It’s reassuring to find that things don’t change too much.
You go away for a while and come back to discover that people still stop and talk at will, blocking the pavement without a care, even if they are a group in wheelchairs like this morning when I was out for a run.
Cars are still parked in bus bays and get towed away. You still hear the expletive JODER!!! when someone gets back to their quite legally parked cars only to find that they are completely blocked in with the cars in front and behind absolutely bumper to bumper. Well, it was probably the only way the other drivers could fit in, after all. The lady I overheard this lunchtime should be glad her car was not concertinaed between the other two.
And then, of course, there is still cocido. I was so pleased to see this sign outside a restaurant on the sea front.
Our hotel continues to overfeed us. Their problem is that they are so proud of the dishes made on the premises that they want you to have them all. We have persuaded them that we CAN survive on only two courses at lunchtime: an entrante + one other plato. So they tell us what the three courses are and we choose accordingly. Today we had decided to go for the entrante – vol au vent de mariscos – very nice – and the last course which was pork chop with rice. The middle course was empanadillas, not my favourite and so one that I was happy to miss. However, the waiter was really insistent that we had to try the. They make them on the premises and they are very good, we were assured. He went on so much that we agreed to let him put a couple of empanadillas on the plate with the pork chop. If we wanted more, we could ask for more. Ok. Fine. We went along with it and the empanadillas were OK but we’re not big fans of little mini pasties and so we didn’t ask for more.
Now, on Thursday evening, at the cena especial organised by the chess people, we had some very nice empanada, one of the best I’ve eaten, followed by some equally good pulpo. Finally the promised arroz con bogavante arrived. Bogavante never fails to amaze me. Is it just me or is it really an awful lot of fiddling around to get very little out of the claws of the creature? Still the flavour is good and the rice they serve it up with is excellent. I thought I’d got away with a small portion until my plat was whisked away and refilled, coming back with about three times as much as first time round. Ooooof!!!! The following day I heard one of the Spaniards turning away food at lunchtime with the excuse, “Anoche comimos mucho arroz con bogavante”. So, even the natives find it overwhelming. I have to say, though, that the seafood has been very good this week. I’ll be back for more.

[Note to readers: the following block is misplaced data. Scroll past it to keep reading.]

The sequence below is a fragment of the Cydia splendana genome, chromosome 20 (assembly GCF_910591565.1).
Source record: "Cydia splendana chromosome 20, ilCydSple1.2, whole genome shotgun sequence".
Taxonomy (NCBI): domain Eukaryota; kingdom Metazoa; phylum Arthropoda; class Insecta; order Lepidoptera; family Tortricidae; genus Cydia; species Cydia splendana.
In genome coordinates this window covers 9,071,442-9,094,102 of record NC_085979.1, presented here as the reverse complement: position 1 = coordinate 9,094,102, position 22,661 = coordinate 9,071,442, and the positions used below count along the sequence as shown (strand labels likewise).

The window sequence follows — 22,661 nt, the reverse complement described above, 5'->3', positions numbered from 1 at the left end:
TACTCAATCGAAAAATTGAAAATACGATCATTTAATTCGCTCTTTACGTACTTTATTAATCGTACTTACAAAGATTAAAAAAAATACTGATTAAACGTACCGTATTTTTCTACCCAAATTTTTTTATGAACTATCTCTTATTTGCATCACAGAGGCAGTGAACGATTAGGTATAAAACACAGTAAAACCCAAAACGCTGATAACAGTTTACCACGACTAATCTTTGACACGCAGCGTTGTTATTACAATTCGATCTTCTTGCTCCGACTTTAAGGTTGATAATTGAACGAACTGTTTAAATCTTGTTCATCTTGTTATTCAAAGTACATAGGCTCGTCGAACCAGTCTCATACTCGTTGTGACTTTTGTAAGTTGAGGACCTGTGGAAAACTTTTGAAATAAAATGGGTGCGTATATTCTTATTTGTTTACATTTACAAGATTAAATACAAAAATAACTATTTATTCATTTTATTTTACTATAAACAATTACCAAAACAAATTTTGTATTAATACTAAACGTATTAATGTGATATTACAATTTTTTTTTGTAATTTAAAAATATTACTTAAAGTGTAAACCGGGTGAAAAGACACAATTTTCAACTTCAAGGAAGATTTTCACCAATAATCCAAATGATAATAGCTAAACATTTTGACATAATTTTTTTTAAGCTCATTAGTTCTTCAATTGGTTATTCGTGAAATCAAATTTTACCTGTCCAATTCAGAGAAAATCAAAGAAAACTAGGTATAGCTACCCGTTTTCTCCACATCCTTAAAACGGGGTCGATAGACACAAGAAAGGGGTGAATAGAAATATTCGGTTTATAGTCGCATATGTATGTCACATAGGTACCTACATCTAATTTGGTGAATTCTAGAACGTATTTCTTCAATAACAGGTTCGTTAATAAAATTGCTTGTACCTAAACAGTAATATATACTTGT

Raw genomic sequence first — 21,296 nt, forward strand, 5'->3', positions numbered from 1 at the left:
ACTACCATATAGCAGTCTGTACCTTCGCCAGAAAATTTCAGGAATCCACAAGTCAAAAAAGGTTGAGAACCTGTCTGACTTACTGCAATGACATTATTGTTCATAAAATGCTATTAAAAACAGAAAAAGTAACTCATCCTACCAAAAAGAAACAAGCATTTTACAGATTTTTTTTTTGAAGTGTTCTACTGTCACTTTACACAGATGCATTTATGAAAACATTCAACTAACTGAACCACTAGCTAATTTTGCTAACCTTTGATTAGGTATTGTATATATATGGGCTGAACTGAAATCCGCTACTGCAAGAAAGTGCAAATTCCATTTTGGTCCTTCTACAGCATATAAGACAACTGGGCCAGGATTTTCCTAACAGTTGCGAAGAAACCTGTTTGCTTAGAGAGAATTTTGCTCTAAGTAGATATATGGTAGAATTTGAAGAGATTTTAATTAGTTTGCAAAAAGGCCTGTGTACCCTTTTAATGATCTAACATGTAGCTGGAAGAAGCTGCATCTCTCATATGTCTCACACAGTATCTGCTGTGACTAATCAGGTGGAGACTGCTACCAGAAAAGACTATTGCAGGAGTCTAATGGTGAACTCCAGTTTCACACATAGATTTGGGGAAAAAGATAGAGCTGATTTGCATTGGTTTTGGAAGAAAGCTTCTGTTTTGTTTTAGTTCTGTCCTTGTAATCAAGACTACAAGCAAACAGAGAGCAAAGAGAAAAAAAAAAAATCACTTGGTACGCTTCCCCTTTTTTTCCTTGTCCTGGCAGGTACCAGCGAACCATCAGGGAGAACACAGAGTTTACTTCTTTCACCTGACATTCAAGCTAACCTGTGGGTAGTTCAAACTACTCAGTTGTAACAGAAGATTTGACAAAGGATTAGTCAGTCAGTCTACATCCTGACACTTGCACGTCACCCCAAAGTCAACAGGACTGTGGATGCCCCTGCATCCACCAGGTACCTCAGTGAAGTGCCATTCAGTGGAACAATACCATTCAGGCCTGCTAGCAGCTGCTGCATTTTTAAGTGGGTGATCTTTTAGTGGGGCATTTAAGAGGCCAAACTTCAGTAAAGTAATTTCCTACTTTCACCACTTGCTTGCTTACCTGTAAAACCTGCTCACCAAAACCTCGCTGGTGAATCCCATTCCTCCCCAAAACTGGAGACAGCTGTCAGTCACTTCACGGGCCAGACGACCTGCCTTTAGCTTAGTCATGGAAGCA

At our cena especial we had the company of two delightful young ladies, the ten year old twin daughters of one of the chess players. The parents are Catalans of Andalusian descent and the mother is one of those tall, proud Andalusian women with long dark hair and striking features. The little girls are just clones of Mamá. The best thing about them was that they were so polite and pleasant, joining in the adult conversation when necessary and otherwise just getting on with things. Even our friend Colin from Pontevedra who had popped over for a glass or two of wine was impressed.
The little girls are being educated in Castellano, Catalán and English. The parents told us, in rather bemused tones, that they (the parents) speak to each other on Castellano but to the girls in Catalán. Very strange. But they are very happy with their daughters’ progress. So bilingual or even trilingual education can work, apparently. I’ll be interested to see what their opinion is if / when the girls change schools as they get older.